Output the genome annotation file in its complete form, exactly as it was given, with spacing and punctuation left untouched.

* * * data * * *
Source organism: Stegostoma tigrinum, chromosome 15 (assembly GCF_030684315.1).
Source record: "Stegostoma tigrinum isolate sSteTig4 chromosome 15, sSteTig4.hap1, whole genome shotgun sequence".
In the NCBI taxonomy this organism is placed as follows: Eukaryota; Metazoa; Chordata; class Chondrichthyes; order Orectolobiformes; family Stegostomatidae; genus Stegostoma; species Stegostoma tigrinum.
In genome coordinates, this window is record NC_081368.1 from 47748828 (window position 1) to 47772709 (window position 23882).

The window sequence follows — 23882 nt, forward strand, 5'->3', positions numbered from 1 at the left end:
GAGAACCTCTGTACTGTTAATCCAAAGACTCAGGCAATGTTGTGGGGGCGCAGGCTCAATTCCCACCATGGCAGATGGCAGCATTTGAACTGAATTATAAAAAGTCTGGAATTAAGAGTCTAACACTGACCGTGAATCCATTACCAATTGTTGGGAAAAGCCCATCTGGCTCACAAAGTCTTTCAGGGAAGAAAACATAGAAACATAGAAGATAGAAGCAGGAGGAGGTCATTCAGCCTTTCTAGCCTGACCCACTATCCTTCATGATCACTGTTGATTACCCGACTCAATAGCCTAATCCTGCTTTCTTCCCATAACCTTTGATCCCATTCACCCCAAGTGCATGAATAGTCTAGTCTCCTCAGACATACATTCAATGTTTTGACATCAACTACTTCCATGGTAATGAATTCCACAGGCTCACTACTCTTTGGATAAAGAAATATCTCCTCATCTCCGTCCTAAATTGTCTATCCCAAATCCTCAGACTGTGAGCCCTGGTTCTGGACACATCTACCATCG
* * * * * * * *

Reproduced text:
Source organism: Stegostoma tigrinum, chromosome 15 (assembly GCF_030684315.1).
Source record: "Stegostoma tigrinum isolate sSteTig4 chromosome 15, sSteTig4.hap1, whole genome shotgun sequence".
In the NCBI taxonomy this organism is placed as follows: Eukaryota; Metazoa; Chordata; class Chondrichthyes; order Orectolobiformes; family Stegostomatidae; genus Stegostoma; species Stegostoma tigrinum.
In genome coordinates, this window is record NC_081368.1 from 47748828 (window position 1) to 47772709 (window position 23882).

The window sequence follows — 23882 nt, forward strand, 5'->3', positions numbered from 1 at the left end:
GAGAACCTCTGTACTGTTAATCCAAAGACTCAGGCAATGTTGTGGGGGCGCAGGCTCAATTCCCACCATGGCAGATGGCAGCATTTGAACTGAATTATAAAAAGTCTGGAATTAAGAGTCTAACACTGACCGTGAATCCATTACCAATTGTTGGGAAAAGCCCATCTGGCTCACAAAGTCTTTCAGGGAAGAAAACATAGAAACATAGAAGATAGAAGCAGGAGGAGGTCATTCAGCCTTTCTAGCCTGACCCACTATCCTTCATGATCACTGTTGATTACCCGACTCAATAGCCTAATCCTGCTTTCTTCCCATAACCTTTGATCCCATTCACCCCAAGTGCATGAATAGTCTAGTCTCCTCAGACATACATTCAATGTTTTGACATCAACTACTTCCATGGTAATGAATTCCACAGGCTCACTACTCTTTGGATAAAGAAATATCTCCTCATCTCCGTCCTAAATTGTCTATCCCAAATCCTCAGACTGTGAGCCCTGGTTCTGGACACATCTACCATCG